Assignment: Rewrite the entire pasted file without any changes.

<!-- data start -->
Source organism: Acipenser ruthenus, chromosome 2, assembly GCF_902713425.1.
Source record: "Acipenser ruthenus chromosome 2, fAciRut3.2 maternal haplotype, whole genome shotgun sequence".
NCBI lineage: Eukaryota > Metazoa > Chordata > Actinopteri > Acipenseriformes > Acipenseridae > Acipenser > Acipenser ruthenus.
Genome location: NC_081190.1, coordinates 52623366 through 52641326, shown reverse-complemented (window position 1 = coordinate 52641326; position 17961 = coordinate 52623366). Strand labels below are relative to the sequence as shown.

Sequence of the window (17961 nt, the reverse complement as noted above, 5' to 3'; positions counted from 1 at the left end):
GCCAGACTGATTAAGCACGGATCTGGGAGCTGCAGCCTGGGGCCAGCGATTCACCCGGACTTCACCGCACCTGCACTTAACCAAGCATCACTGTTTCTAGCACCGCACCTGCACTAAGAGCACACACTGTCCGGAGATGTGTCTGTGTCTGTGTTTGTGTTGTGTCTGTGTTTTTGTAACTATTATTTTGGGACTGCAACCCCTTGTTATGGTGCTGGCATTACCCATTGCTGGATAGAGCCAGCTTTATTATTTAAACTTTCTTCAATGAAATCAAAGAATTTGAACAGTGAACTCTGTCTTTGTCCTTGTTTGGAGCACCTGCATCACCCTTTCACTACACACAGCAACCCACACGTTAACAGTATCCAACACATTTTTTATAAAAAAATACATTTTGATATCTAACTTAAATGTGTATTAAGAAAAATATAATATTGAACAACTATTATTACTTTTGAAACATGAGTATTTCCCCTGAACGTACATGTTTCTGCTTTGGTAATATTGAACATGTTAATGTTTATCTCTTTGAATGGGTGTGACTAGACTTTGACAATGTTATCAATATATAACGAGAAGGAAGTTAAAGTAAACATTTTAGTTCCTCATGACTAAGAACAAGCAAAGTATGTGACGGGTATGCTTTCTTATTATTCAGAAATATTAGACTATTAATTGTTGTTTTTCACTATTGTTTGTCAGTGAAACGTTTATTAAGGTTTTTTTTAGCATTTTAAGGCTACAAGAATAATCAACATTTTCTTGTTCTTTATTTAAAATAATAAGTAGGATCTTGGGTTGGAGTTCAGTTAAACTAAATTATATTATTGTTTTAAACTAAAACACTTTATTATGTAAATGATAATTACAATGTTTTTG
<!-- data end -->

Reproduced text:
Source organism: Acipenser ruthenus, chromosome 2, assembly GCF_902713425.1.
Source record: "Acipenser ruthenus chromosome 2, fAciRut3.2 maternal haplotype, whole genome shotgun sequence".
NCBI lineage: Eukaryota > Metazoa > Chordata > Actinopteri > Acipenseriformes > Acipenseridae > Acipenser > Acipenser ruthenus.
Genome location: NC_081190.1, coordinates 52623366 through 52641326, shown reverse-complemented (window position 1 = coordinate 52641326; position 17961 = coordinate 52623366). Strand labels below are relative to the sequence as shown.

Sequence of the window (17961 nt, the reverse complement as noted above, 5' to 3'; positions counted from 1 at the left end):
GCCAGACTGATTAAGCACGGATCTGGGAGCTGCAGCCTGGGGCCAGCGATTCACCCGGACTTCACCGCACCTGCACTTAACCAAGCATCACTGTTTCTAGCACCGCACCTGCACTAAGAGCACACACTGTCCGGAGATGTGTCTGTGTCTGTGTTTGTGTTGTGTCTGTGTTTTTGTAACTATTATTTTGGGACTGCAACCCCTTGTTATGGTGCTGGCATTACCCATTGCTGGATAGAGCCAGCTTTATTATTTAAACTTTCTTCAATGAAATCAAAGAATTTGAACAGTGAACTCTGTCTTTGTCCTTGTTTGGAGCACCTGCATCACCCTTTCACTACACACAGCAACCCACACGTTAACAGTATCCAACACATTTTTTATAAAAAAATACATTTTGATATCTAACTTAAATGTGTATTAAGAAAAATATAATATTGAACAACTATTATTACTTTTGAAACATGAGTATTTCCCCTGAACGTACATGTTTCTGCTTTGGTAATATTGAACATGTTAATGTTTATCTCTTTGAATGGGTGTGACTAGACTTTGACAATGTTATCAATATATAACGAGAAGGAAGTTAAAGTAAACATTTTAGTTCCTCATGACTAAGAACAAGCAAAGTATGTGACGGGTATGCTTTCTTATTATTCAGAAATATTAGACTATTAATTGTTGTTTTTCACTATTGTTTGTCAGTGAAACGTTTATTAAGGTTTTTTTTAGCATTTTAAGGCTACAAGAATAATCAACATTTTCTTGTTCTTTATTTAAAATAATAAGTAGGATCTTGGGTTGGAGTTCAGTTAAACTAAATTATATTATTGTTTTAAACTAAAACACTTTATTATGTAAATGATAATTACAATGTTTTTG